Photo by Shutterstock
Photo by Abbie Warnock-Matthews/Shutterstock
William Randolph Hearst’s residence turned California state park is slated to reopen to the public May 11.
On May 11, the estate will welcome guests back for the first time since March 2020.
Kept closed first by a global pandemic and then by weather damage, the famed Hearst Castle is slated to reopen to guests on May 11, marking the first time people will be able to visit the iconic California landmark since March 2020.
On a hilltop in San Simeon, a Central Coast community just north of Cambria and San Luis Obispo, the opulent 127-acre estate was erected by media mogul William Randolph Hearst and designed by architect Julia Morgan. Over the course of roughly 30 years (starting in 1919), a 115-room main house was built, as were separate guesthouses, pools, terraces, and elaborate gardens. After Hearst’s passing, his family entrusted the castle to the California State Parks. In 1957 the property was opened to the public.
Initially closed in response to the spread of COVID-19, the plan had been to reopen the castle in spring or summer 2021. However, the reopening was further delayed after rainstorms severely damaged the steep and winding road that buses use to shuttle visitors to the hilltop residence. Workers had to reconstruct and reinforce much of the upper half of the five-mile road, 10 months of repairs that ultimately cost $13.7 million.
The lavish property is one of the busiest sites in the state’s 279-unit park system. According to California State Parks, in normal years, the castle sees between 1,500 and 5,000 people per day coming through—the busiest year saw about 860,000 visitors.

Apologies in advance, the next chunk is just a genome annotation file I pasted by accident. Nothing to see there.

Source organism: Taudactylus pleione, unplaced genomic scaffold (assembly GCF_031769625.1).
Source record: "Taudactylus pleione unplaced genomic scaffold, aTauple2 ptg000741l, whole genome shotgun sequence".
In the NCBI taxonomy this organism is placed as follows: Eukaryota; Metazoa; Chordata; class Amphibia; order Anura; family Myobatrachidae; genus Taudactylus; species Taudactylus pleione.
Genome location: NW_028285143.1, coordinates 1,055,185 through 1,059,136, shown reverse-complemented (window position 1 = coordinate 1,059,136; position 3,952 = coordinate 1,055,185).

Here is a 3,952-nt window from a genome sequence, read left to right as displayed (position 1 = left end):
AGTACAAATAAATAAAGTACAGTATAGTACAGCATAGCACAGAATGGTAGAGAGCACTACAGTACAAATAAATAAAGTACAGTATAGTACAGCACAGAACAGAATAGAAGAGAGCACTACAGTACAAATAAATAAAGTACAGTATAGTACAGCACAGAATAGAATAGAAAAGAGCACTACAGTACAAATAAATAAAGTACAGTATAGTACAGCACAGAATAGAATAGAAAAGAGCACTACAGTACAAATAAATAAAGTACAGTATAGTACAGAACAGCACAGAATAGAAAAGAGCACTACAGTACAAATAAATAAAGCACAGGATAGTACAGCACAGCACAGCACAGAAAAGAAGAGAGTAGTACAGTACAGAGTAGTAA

“Where else in California can a person today actually immerse themselves in history in a setting that has remained unchanged for so many years?” the park’s superintendent Dan Falat told AFAR.
Falat notes that what makes the estate so remarkable is that it has been preserved to look and feel just as it did when celebrities, heads of state, authors, art experts, and others visited as guests of Hearst. To this day, all of the original 20,000 works of art and furnishings, ranging from ancient Egyptian to art deco pieces, remain on display.
Some highlights of the property include the indoor Roman Pool, with its blue mosaic tiles and statues depicting Roman gods and goddesses, and the Grand Assembly Room, with its walnut paneling, Renaissance and baroque tapestries, and neoclassical sculptures. Most property tours include visits to both.
With the reopening, Hearst Castle plans to change its pricing structure. According to Falat, ticket prices will be between $3 and $6 less per person, depending on the tour. The process will be simplified (previously, the tours and fees were listed separately, but it’ll be a single sum). For example, the Grand Rooms Tour used to cost $25, plus an $8 fee, but now, it will cost a flat $30. Advance reservations aren’t required, but given how popular the Hearst Castle is, Falat strongly recommends them.
Previously, guests were offered guided tours of the house and then were allowed to explore the gardens, art, and outdoor architecture at their leisure. Going forward, “Estate visitors will be personally welcomed by one of our highly trained museum tour guides and provided a comprehensive guided group tour from the moment they exit one of our motor coaches to the moment they reboard the coach to return to the Hearst Castle Visitor Center,” Falat said. Guests can still roam the grounds on their own post-tour, should they desire.
To visit the building and its grounds, guests must be part of at least one tour group. Thirteen tours (including one private option) will be available to visitors. Tour options include the Grand Rooms Tour (recommended for first-time visitors, it encompasses the social rooms, like the Billiard and Morning Rooms within the castle) and the Upstairs Suites Tour (which, true to its name, focuses on guest accommodations and Hearst’s own suite, all at the top of a 322-step spiral staircase). The one new tour this year (the other 12 were previously offered) is a two-hour exploration honoring Julia Morgan, Hearst’s collaborator and the first certified female architect in the state. Tour prices range from $30 per adult (and $15 for children 5–12) for a one-hour tour up to $1,000 per group (up to six people) for a private tour experience that can last up to four hours. Guests under age five are free.
Reservations open at HearstCastle.org on March 31. People can also purchase tickets by calling 800-444-4445.
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